“Instead” is an interesting formulation, because it explicitly sets up a dichotomy: either the so-called “Thiel network” invited Jordan Peterson for nefarious reasons, or they did so out of a noble desire to uphold free speech and intellectual diversity. The effect – that Peterson did speak to Cambridge students – was the same. But given that Peterson did not use his sojourn in Cambridge to expound “pseudoscientific theories of scientific racism” – he performed his usual schtick of Jungian psychoanalysis, Biblical exegesis, and self-help advice for Angry Young Men – I think we can safely assume that the “network”, such as it existed, has acted on a noble, and indeed liberal, desire to promote free speech.

“Only the sick-souled insist on always reading sinister motivations into the behaviour of others”

It also strikes me as improbable that Prof. Arif Ahmed, a vocal atheist, celebrated Peterson’s invitation to Cambridge as a “victory” for free speech because he wished to combat “the perceived liberal threat to heartfelt theological beliefs”. If Prof. Ahmed really is “motivated by fundamentally religious and theological concerns”, he has gone to extraordinary lengths to hide that fact.

So, the members of this so-called “Thiel network” were probably inspired to invite Jordan Peterson to Cambridge because they feel strongly about free speech. No shadowy conspiracy is necessary to explain their conduct. They aren’t, after all, the only academics in Cambridge who care about such matters: almost 90% of Cambridge academics last year voted for amendments to the University’s free speech policy drafted by none other than Prof. Ahmed. It is thanks to these amendments – thanks to the handful of academics who supported them publicly, and the many more who voted for them privately – that Jordan Peterson’s 2021 invitation was not rescinded, as his 2019 invitation had been. Those who continue to oppose the University’s new and improved free speech policy, clinging to the line taken by the UCU over a year ago, are a fringe minority; and those who believe the amendments can only have passed with the intercession of Peter Thiel must be stuck in an echo-chamber.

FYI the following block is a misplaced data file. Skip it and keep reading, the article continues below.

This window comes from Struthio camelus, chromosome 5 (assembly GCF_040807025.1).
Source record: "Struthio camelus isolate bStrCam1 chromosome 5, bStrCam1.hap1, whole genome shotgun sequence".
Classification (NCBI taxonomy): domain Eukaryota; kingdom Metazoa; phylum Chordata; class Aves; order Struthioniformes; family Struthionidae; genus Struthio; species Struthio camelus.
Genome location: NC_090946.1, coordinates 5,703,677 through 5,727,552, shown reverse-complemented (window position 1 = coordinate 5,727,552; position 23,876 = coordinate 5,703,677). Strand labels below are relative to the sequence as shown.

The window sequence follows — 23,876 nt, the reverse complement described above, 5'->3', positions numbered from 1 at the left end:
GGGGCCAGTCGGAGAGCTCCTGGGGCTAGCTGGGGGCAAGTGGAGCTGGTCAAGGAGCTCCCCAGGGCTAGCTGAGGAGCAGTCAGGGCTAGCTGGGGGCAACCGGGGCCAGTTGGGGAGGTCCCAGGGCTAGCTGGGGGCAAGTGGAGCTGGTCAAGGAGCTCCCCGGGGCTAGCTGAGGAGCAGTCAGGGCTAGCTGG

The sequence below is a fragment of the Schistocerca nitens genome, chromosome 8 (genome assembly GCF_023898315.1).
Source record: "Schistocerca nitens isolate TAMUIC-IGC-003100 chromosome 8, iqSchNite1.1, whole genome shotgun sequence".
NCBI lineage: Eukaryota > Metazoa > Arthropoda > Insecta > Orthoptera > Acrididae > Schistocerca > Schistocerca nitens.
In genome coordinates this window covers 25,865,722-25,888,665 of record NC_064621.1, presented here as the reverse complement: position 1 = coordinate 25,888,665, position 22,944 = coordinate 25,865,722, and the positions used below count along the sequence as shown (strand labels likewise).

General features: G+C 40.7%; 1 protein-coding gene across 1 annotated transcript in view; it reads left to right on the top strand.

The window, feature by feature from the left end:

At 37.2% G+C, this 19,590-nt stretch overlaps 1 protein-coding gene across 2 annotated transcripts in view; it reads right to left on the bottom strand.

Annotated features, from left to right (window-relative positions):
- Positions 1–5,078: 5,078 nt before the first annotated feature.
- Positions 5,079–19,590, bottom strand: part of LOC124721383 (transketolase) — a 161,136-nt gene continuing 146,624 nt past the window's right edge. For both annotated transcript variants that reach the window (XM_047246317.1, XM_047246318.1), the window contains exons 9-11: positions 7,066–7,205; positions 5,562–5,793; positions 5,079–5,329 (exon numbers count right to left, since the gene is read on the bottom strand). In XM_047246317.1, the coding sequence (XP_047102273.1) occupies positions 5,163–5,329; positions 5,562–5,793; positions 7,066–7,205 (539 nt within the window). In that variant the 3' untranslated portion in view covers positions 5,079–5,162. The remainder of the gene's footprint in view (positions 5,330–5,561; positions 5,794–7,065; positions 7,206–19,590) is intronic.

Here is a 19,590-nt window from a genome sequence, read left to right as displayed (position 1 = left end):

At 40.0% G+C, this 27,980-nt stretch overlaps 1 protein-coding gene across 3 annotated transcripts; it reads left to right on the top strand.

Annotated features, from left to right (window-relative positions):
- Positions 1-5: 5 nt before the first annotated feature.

Mountain View

Free speech, or doublespeak?

Only the sick-souled insist on always reading sinister motivations into the behaviour of others. I cannot say why some people cannot countenance supporting free speech for any but selfish and cynical reasons. It could be that there is a grand conspiracy to make Cambridge a bastion of the alt-right; it could be that Peter Thiel is bankrolling and masterminding a “crusade”, as Byline Times calls it, from his luxury lodge in New Zealand. Anything can be made to sound scandalous if presented in the right tone, and with enough quotation marks. But what we have here is, on the balance of probabilities, rather innocuous – which, I suspect, is why “the papers” haven’t bothered with it. People who share political interests spend time together. Some of them are one or two degrees of separation away from Peter Thiel, as I imagine many public figures are. They “network” with each other in support of a certain agenda – but it is an agenda supported by the vast majority of Cambridge academics, who, like this “Thiel network”, care for good reasons about the health and openness of intellectual discourse at this university.

If I am right, then I hope the opponents of this “Thiel network” will set aside their conspiratorial language and engage with them in good faith. And if I am wrong, and my zealous support for free speech makes me nothing more than Peter Thiel’s useful idiot, then at least I can hope to be paid handsomely for my service.